The SEC has the best one-two-three combination out there in Florida, Alabama and LSU, which is why it gets all the hype. Chalk up Georgia and Mississippi State's high scores to the SEC being in a down year, and every other team in the league is scoring a three or better. That's a league which truly is competitive from top to bottom.
But finally, of course, is the league which checked in with the best score of all, as our very own conference of champions earned the moniker. You can see how it's easy to knock the Pac-10 – the top three of the Oregon schools and Stanford (by my accounting, at least. Substitute in an Arizona and you still reach the same conclusion.) are just good, not great, and Washington State makes for a convenient rhetorical punching bag at the absolute bottom. But the reality is the Pac-10 legitimately runs seven deep this year, which is more than you can say about any other league – and it's not even close. USC, Arizona, Cal and UCLA are eons ahead of other leagues' four through seven teams (see: Wisconsin, Michigan State, Minnesota and Michigan; or Miami, Boston College, Wake Forest and Duke). If those middle four Pac-10 teams played each of those four squads, they'd do no worse than 3-1 each time. So, takeaways: The SEC is the best at the top, the Big 10 in the bottom and the Pac-10 in the middle. The Big 12 is ehh everywhere, and the ACC horrible everywhere. We rank the conferences thusly then:
No. 1 Pac-10
No. 1a SEC (too close to call)
No. 3 Big 10
No. 3a Big 12 (ditto)
No. 5 ACC
With those figures in mind, time for the picks:
Rutgers -9 at Syracuse
Purdue -3 at Indiana
Georgia -9.5 vs. Kentucky
Penn State -3 at Michigan State
LSU +4 at Ole Miss (!?! Are you kidding me?)
Texas Tech +6.5 vs. Oklahoma – Sooners aren't 9.5 better on a neutral field, plus Tech scores a lot so 6.5 means less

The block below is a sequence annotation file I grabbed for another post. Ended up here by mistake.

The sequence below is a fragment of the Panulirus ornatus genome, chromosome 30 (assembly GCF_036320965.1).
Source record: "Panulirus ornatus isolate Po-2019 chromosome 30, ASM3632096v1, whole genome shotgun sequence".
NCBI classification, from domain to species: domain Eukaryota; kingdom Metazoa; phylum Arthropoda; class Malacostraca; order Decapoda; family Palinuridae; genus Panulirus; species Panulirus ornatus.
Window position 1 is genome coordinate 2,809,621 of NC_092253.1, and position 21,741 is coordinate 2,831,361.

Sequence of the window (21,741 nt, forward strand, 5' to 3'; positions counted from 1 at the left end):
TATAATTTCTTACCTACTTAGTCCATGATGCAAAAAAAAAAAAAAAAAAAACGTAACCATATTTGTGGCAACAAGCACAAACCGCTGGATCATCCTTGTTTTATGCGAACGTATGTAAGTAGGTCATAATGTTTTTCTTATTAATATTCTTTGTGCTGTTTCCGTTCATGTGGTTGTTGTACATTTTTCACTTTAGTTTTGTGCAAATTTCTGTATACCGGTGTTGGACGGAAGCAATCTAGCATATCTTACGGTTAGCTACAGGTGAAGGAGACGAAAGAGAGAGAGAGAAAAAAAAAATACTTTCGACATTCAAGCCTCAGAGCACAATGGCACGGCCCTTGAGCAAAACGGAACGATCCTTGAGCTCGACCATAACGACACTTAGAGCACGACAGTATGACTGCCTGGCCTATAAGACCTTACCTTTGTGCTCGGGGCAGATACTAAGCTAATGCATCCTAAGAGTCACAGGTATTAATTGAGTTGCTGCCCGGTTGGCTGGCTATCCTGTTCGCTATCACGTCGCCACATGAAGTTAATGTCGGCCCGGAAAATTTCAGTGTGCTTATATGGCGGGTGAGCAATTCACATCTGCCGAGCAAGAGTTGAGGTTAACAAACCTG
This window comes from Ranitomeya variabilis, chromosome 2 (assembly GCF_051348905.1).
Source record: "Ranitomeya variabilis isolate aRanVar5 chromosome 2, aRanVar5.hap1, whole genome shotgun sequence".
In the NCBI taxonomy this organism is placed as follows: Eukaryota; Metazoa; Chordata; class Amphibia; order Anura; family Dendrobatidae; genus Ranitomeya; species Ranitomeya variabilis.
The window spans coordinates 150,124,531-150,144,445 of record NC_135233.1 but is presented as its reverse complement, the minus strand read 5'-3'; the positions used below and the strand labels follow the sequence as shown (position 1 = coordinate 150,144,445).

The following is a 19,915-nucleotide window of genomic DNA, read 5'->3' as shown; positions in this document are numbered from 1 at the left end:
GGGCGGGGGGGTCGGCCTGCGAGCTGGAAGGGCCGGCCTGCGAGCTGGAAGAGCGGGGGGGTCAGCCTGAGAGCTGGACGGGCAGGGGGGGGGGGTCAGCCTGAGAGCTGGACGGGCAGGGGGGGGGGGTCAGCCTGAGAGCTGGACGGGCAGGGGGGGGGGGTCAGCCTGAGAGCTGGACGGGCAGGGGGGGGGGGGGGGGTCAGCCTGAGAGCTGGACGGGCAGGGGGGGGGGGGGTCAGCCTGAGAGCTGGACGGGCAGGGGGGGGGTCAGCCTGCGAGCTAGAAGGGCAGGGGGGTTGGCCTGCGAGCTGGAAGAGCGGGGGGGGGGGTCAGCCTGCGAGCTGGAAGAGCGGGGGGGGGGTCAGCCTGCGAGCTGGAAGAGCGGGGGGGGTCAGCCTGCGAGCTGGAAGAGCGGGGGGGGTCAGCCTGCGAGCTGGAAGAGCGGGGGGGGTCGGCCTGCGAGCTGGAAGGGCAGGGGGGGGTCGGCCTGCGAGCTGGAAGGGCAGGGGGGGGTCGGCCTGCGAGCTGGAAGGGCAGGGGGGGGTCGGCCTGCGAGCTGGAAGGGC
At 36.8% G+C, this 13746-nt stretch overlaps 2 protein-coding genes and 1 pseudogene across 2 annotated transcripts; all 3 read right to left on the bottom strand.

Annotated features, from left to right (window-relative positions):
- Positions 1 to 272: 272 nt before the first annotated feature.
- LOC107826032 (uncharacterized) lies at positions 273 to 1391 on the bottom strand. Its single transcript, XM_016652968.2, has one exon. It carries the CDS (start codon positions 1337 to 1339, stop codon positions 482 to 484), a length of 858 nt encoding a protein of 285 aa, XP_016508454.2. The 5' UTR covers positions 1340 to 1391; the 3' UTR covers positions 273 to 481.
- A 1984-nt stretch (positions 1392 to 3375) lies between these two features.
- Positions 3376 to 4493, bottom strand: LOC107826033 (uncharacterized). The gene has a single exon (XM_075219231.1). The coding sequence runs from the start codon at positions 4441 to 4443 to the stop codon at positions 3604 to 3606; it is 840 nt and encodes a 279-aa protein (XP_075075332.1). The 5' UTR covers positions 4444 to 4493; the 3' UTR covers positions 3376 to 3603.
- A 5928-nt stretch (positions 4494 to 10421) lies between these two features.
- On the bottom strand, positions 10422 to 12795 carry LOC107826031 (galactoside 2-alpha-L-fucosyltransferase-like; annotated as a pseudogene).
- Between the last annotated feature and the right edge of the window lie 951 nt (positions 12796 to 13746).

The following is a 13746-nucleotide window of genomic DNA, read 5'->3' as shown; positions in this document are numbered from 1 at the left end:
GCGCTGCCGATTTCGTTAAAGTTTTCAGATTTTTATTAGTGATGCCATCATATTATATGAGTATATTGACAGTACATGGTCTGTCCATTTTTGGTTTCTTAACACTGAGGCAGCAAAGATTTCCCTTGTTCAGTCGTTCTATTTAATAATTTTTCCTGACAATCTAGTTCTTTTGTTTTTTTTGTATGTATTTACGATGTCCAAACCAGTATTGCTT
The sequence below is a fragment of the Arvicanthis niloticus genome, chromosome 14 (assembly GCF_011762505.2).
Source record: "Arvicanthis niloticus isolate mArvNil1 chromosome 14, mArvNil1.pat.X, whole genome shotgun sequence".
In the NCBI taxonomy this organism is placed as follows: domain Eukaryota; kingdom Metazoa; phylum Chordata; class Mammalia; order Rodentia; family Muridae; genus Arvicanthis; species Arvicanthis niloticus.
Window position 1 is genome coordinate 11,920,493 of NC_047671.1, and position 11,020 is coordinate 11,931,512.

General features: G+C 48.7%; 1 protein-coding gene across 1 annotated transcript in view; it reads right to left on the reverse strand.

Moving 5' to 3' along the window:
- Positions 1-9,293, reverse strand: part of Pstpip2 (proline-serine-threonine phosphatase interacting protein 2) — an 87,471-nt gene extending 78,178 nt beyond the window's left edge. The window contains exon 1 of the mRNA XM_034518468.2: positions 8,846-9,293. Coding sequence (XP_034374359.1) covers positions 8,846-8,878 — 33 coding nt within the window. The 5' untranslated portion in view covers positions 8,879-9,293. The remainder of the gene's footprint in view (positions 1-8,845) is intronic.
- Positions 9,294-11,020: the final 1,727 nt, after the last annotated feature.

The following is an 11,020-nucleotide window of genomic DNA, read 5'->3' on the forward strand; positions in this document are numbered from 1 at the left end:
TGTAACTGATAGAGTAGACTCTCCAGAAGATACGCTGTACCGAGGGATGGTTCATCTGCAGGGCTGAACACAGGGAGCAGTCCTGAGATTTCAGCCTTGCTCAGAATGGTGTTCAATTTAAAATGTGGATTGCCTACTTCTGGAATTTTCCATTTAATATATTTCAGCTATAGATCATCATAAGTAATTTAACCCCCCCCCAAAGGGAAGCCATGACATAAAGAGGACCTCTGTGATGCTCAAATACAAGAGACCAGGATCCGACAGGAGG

Texas A&M -5 vs. Baylor
Miami -19 vs. Duke
Kansas +27.5 at Texas – Just have a feeling. Potential lookahead game for UT.
1. Big Game (Stanford -7.5 vs. California)
I'd be a lot more confident if I could get seven on the nose, but I don't have a crystal ball and so I'm going to assume Stanford's offense keeps up its ridiculous pace until I see evidence otherwise. When predicting the future, assume the default, and right now, if both teams play to their status quo, Stanford wins by more than eight. Last we checked, the Card are still a gazillion points better at home, after all.
2. Oregon -6.5 at Arizona
I would never bet this in the real world because, just like you never bet for or against your home team lest your emotions mess up your analysis, the Cats are the de facto home team for Stanford fans this week. But Arizona is underrated coming off a close loss and they're undefeated at home this year. Rose Bowl on the line and Gameday in town for a night start – things look good for the home dog here. It's not a good musical, and it might be wishful thinking, but I'm going with the Cats.
3. Ohio State -11.5 at Michigan
First of all, when Kansas State/Nebraska for the Big 12 consolation division, ahem, North (thanks ESPN.com for the joke) is your other choice, why yes, this is one of the week's biggest games. Second of all, if you were to make an anti-All Decade Team – that is, take the worst starter or significant contributor at each position for your program over the last ten years, Mark Hugye and Steve Schilling would find places on the line, Jonas Mouton and Obi Ezeh would be starting linebackers, no questions asked, as would Jason Kovacz, Troy Woolfolk and Mike Williams in the secondary. Did I just name half of Michigan's O-line and half of their defense? Yeah, I thought so too. Ohio State by 47. I don't want to talk about it.